Real Estate experts have canvassed the need for government to put in place policy that would compel developers to rent out completed but unoccupied estates in the Federal Capital Territory (FCT), Abuja. Unoccupied estates have become a trending issue mostly across the FCT in recent times with some of the buildings constituting social menace and hideout for criminalities in certain locations. The residential houses are located in, Apo, Kabusa, Garki, Maitama, Asokoro, Wuse, Gudu, Sunny Vale, Mpape, Bwari, Dei-Dei, Utako, Central District Area, Kubwa, airport road and Kure. Other areas include Kuduru, Orozo, Karishi, Kubwa II, Lugbe, Mararaba, Zuba, Suleja in Niger State; Kado, Jahi and Guzape, behind Abacha Barracks in Kaduna road. The investigation by The Guardian revealed that politicians, businessmen, and women, as well as top civil servants, own some of these unoccupied estates and structures while some developers on their part, didn’t do enough homework before investing in a certain part of the city. In some of the projects, it was learned that one and two-bedroom apartments at Centenary Estate, for example, goes for N100 million outright sales, while in some they are sold for N15 and N20 million. Civil servants who form the majority of the occupants of Abuja can’t afford to buy such houses. It was also gathered that since 1976 when the Federal Housing Authority, (FHA), was established and in the past nine years, the agency has no recorded low budgetary allocation, which hinders the development of more houses for the residents and Nigerians. Findings revealed that it has developed a little over 40,000 housing units in 77 estates nationwide, while four of those estates situated in Odukpani, North Bank in Benue State, Ogun and Kaduna states have not been occupied. Experts told The Guardian that Nigeria might not meet up with the Sustainable Development Goals,(SDGs) in providing affordable houses for her citizenry if the situation persists amid the citizens’ huge demand for housing. The Deputy Director, Estate in Federal Capital Development Administration, Yemi Yemitan explained that housing deficit has come to stay, because of the affordability of the available properties in the real estate market. According to her, transform from the present experience, the government’s policy on housing should be a social service, and not economic gain, or profit-making.“Estates are littered in all nooks and crannies of Abuja, and its environs, not for low-income earners. Some developers don’t want people to know their assets. That is why they are unoccupied.” An official of the urban and regional planning unit in the Federal Ministry of Works and Housing said: “Factors that contribute to unoccupied estates, or houses in the city center, include court cases, high rental, non-payment of collateral from banks. Others are, forfeited buildings and lack of infrastructure.” Contributing, the Director, Public Building in the ministry, Adinoh Uwodi said that housing deficit in the country affects mostly the low-income earners, adding that the government gives out land to developers only to build for the high class of people in the society. “They cannot get prime land to build for common citizens. No organization can claim ownership of the data that Nigeria has 22 million housing deficit. We do not know to project into the future. The high cost of accommodation causes low-income earners to seek alternatives in the outskirts of Abuja. The government needs to develop the economy of rural areas, by establishing industries in those locations’’, he said.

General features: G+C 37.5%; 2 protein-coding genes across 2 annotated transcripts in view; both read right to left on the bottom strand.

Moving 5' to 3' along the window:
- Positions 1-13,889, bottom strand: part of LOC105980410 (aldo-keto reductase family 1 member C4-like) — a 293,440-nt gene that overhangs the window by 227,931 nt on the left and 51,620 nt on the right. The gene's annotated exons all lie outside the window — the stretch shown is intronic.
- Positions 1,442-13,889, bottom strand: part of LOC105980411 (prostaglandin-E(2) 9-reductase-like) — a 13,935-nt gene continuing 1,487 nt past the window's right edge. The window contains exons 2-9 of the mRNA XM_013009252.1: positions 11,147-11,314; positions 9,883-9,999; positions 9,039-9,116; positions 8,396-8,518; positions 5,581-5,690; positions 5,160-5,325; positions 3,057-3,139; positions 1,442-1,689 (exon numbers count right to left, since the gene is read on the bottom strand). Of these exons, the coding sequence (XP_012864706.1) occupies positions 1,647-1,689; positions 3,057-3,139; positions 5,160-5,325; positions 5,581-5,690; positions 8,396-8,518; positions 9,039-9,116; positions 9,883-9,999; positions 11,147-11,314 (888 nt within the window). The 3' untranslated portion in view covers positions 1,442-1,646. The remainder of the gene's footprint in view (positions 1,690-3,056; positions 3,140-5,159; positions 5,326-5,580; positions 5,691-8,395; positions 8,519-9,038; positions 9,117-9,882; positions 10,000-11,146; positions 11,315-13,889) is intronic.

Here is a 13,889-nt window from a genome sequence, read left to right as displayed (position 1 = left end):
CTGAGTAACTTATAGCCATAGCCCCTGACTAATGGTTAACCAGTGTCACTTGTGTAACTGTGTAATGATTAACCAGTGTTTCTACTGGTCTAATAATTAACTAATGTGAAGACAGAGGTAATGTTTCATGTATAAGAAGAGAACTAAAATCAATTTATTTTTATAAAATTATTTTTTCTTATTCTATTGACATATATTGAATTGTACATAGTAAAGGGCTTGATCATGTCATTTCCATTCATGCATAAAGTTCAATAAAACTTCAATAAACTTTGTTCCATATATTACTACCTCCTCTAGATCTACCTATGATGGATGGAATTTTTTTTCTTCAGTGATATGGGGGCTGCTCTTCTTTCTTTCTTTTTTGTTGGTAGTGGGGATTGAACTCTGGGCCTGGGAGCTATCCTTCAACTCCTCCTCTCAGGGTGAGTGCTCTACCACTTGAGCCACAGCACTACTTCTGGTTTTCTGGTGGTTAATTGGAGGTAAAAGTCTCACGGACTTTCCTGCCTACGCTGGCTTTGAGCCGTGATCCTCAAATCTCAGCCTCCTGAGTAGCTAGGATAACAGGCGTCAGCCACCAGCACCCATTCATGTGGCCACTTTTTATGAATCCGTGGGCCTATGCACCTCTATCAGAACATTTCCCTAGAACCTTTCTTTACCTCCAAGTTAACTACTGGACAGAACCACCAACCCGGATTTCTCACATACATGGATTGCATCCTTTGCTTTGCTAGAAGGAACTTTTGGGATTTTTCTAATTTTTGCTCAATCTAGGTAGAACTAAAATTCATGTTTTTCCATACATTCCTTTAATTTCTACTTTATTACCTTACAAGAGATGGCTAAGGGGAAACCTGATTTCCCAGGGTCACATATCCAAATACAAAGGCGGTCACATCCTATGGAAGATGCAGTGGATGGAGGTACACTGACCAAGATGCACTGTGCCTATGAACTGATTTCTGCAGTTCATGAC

source: Cornelius Essen